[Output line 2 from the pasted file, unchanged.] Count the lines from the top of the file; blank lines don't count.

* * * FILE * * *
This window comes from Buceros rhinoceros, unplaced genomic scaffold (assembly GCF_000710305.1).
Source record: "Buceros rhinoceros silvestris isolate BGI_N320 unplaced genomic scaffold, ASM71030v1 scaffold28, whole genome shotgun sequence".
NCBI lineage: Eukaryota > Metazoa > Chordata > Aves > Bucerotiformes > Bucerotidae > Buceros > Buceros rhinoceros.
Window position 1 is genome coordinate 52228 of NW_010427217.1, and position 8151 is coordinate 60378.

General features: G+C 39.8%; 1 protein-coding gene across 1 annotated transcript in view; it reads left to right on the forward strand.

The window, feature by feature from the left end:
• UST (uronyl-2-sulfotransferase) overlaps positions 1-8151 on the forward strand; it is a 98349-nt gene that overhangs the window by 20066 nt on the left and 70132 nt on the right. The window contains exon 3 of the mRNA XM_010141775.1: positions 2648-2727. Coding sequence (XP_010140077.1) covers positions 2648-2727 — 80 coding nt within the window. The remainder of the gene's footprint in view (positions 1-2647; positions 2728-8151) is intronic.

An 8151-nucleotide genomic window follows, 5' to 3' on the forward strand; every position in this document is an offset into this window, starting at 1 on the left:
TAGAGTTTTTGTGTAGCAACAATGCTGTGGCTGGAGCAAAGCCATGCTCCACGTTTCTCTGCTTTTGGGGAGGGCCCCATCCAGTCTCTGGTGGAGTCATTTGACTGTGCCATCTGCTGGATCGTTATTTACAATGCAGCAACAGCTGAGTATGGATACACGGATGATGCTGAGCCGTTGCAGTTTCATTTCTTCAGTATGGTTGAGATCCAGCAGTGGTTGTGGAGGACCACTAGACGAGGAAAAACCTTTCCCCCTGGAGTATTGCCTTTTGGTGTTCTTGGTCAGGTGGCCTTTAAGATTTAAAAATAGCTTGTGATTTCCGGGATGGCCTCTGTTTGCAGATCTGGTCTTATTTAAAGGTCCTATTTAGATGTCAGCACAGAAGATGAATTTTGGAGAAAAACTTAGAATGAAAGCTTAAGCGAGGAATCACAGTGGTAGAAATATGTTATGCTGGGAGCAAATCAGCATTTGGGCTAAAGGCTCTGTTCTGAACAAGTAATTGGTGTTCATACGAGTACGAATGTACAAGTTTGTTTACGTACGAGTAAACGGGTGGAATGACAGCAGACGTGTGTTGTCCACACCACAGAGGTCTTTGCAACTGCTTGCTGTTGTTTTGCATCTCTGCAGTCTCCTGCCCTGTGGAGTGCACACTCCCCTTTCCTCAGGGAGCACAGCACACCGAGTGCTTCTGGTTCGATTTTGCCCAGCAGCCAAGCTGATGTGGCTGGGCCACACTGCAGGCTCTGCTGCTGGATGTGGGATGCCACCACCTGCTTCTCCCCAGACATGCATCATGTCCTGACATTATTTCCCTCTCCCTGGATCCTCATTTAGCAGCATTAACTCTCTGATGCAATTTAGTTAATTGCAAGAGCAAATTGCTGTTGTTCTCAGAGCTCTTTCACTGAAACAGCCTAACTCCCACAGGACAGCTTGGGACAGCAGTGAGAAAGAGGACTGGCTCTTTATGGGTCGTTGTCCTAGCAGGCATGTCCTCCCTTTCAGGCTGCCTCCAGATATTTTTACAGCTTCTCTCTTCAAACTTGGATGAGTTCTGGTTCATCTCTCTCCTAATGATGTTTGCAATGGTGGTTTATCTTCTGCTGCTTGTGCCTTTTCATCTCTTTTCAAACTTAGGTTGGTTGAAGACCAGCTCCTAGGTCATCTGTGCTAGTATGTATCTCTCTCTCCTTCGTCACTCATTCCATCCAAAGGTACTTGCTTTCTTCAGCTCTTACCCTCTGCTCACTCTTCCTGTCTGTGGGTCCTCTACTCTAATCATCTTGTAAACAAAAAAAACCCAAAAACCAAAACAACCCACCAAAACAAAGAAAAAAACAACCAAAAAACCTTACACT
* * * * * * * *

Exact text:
Source record: "Buceros rhinoceros silvestris isolate BGI_N320 unplaced genomic scaffold, ASM71030v1 scaffold28, whole genome shotgun sequence".